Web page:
If you are looking for a way to enhance your class visit to the Zoo, our new on-site school programs can encourage your students to learn more about the natural world! Classes are offered at elementary, intermediate and commencement levels and are aligned with the National and New York State Learning Standards. Students have the opportunity to observe animals in our classroom with instruction by Zoo staff, followed by animal exploration activities that will take them to focal animal sites throughout the Zoo. Class size is limited to 20-25 students for maximum interactivity and program quality.
What’s For Dinner? (Grades K-8)
How are servals able to hunt alone whereas lions hunt in groups? How can some birds tear meat while others eat only plants? Using biofacts and live animals students will observe and examine predators and their prey and will discover the adaptations each has for eating or avoiding being eaten.
Dazzling Defenses (grades K-2)
Why is a poison dart frog so brightly colored? Why does a porcupine have such sharp quills? Students first explore their five senses through a variety of sensory “experiments,” and then make the connection between senses and animal defenses. Live animal demonstrations will reveal how animal senses differ from our own, and allow students to discover the ways that animals defend themselves and find food.
Arctic Expedition (grades K-12).
The Arctic Tundra is home to many amazing animals that are perfectly adapted for life in this harsh environment. Using grade-appropriate methods, we’ll learn how these animals adaptations enable them to survive in the tundra and ways that human-driven climate change are affecting their livelihoods.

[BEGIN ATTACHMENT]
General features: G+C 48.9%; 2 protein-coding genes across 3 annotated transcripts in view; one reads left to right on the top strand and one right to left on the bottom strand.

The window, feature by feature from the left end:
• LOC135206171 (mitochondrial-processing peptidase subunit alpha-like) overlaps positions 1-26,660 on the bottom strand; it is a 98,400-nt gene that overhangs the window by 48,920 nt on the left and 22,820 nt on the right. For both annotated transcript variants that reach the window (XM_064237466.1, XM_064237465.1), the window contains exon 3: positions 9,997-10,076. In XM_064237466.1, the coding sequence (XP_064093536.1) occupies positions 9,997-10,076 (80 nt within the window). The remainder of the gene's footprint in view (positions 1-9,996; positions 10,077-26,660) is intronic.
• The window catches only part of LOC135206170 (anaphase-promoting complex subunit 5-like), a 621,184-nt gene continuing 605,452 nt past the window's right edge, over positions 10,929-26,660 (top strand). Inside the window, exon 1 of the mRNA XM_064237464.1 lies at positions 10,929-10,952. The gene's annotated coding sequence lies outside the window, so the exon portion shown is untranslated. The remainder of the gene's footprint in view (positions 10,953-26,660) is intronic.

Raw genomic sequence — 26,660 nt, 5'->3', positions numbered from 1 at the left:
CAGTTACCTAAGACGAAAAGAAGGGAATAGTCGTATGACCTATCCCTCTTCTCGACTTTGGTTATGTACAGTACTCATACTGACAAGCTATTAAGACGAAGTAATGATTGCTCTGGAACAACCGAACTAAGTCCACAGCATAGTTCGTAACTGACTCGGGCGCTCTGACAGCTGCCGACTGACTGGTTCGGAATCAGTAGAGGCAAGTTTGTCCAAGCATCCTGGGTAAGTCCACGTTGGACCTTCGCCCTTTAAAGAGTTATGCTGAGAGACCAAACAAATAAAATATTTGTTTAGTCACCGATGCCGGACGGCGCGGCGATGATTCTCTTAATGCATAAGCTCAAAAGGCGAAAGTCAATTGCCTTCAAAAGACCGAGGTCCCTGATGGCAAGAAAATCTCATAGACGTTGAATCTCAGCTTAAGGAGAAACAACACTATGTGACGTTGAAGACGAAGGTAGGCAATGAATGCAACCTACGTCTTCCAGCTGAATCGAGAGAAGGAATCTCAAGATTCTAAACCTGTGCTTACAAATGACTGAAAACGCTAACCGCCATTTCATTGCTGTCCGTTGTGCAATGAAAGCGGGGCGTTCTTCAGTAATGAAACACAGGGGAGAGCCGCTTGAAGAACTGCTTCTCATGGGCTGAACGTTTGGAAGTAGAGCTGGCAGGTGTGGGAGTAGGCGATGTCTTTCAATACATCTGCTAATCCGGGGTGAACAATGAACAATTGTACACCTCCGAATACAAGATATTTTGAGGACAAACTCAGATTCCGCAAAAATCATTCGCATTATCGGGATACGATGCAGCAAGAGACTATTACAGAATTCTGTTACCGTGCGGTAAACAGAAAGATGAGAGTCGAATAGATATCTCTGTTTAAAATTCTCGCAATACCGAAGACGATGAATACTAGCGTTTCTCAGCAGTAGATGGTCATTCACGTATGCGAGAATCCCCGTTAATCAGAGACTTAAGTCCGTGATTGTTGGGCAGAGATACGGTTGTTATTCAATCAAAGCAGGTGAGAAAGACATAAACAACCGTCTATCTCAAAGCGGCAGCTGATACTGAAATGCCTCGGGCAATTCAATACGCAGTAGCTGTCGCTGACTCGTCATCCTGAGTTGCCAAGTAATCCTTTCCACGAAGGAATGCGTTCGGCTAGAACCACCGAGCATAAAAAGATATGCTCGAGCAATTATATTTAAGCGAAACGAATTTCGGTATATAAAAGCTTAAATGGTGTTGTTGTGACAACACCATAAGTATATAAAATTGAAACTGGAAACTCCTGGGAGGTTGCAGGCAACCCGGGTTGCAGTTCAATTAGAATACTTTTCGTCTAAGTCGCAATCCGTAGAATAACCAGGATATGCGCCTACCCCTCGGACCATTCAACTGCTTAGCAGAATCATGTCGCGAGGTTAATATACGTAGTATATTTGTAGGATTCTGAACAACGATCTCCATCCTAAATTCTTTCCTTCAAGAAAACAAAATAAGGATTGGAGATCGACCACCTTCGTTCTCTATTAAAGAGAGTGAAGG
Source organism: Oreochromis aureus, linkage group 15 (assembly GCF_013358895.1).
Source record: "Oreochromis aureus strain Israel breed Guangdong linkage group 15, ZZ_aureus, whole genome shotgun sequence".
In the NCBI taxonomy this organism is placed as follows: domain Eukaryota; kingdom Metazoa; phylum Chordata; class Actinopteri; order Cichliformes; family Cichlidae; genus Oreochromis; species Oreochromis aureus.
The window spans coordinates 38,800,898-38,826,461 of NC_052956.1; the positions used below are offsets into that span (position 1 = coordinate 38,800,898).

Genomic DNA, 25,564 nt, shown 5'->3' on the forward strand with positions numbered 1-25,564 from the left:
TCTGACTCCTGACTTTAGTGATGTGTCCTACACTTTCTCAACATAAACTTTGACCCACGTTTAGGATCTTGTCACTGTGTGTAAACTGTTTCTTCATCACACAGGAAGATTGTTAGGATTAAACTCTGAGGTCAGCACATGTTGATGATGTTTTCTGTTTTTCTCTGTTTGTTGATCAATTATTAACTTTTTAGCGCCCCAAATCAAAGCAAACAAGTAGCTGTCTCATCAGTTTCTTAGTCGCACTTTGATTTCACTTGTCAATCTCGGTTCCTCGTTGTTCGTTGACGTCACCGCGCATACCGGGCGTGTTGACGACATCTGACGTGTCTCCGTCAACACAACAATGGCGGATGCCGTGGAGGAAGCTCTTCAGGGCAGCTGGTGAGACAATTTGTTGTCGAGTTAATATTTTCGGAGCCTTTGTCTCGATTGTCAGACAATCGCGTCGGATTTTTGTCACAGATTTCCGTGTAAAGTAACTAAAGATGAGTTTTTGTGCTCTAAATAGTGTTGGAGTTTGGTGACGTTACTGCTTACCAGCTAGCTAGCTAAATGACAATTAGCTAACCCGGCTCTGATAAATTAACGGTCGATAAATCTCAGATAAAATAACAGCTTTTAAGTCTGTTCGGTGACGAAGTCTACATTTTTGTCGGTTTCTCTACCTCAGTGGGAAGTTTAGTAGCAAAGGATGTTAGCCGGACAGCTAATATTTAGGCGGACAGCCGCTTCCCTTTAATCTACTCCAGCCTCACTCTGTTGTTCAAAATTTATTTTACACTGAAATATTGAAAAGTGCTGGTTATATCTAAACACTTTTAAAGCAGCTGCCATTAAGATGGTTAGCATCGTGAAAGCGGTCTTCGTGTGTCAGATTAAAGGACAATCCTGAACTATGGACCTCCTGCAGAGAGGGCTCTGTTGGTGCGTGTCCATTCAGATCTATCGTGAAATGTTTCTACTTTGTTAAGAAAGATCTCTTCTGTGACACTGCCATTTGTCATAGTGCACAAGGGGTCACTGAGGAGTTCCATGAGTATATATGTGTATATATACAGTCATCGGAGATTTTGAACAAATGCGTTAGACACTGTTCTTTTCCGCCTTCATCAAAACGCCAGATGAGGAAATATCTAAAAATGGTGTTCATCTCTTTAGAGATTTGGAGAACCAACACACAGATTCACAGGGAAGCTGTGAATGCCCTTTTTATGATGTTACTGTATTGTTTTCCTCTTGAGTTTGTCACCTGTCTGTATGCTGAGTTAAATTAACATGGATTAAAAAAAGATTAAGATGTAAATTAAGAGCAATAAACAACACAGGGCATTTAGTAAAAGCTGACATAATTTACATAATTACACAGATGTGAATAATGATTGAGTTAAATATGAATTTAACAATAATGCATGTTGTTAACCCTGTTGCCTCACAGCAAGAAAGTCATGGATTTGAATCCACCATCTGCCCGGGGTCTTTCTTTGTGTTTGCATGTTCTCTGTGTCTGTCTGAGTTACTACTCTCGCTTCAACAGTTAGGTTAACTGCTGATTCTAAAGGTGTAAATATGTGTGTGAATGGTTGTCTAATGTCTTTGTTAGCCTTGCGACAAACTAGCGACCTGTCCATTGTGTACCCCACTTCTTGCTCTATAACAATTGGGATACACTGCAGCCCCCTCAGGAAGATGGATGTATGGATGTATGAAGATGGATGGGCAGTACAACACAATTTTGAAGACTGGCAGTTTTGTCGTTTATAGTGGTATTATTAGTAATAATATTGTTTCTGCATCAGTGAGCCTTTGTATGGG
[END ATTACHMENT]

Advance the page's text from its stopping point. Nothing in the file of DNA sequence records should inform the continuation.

Rainforest Adventure (grades K-4)
More than half of the plant and animal species in the world make the rainforest their home. Uncover the basics of these tropical treasures by exploring rainforest layers, investigating animal adaptations, and discovering the forests’ abundant resources. Following a classroom introduction, students will search for clues in the Zoo’s Rainforest Falls exhibit to become experts in this biome of biodiversity!
Food Web Exploration (grades 3-5)
How do desert foxes keep cool in such a hot, dry place? Unearth the basics of habitats with hands-on activities and observations of plant and animal adaptations. Discover how plants and animals are linked as components of food chains and food webs. Students will create their own food web by exploring how the animals at the Zoo are interconnected.
Conservation Investigators (grades 5-8)
How do scientists save endangered species? Students will become Conservation Team Investigators to uncover reasons why animals are endangered and to find out how research can help protect species. Use tools of a field biologist to learn how they find clues to locate animals in the wild. Then investigate conservation issues at the Zoo’s modern research field station exhibit: Ecostation!
Taxonomic Trek (grades 6-8)
Mammals, birds, and reptiles, oh my! How do scientists classify animals into groups? Investigate taxonomy at the Zoo with our lesson and our own version of a dichotomous key. Then embark on a taxonomic trek around the Zoo to learn about more animals and their characteristics.
Animal Behavior (grades 9-12)
Why do zoologists and psychologists study animal behavior? Find out why, learn about different types of animal behavior, and how to make observations. Students then have the opportunity to “become” scientists as they study animals throughout the Zoo and record their observations.
Custom Program (all)
Do you have a topic in mind that would be perfect to culminate your visit to the Zoo? Call us to see if arranging a custom program for your class is possible!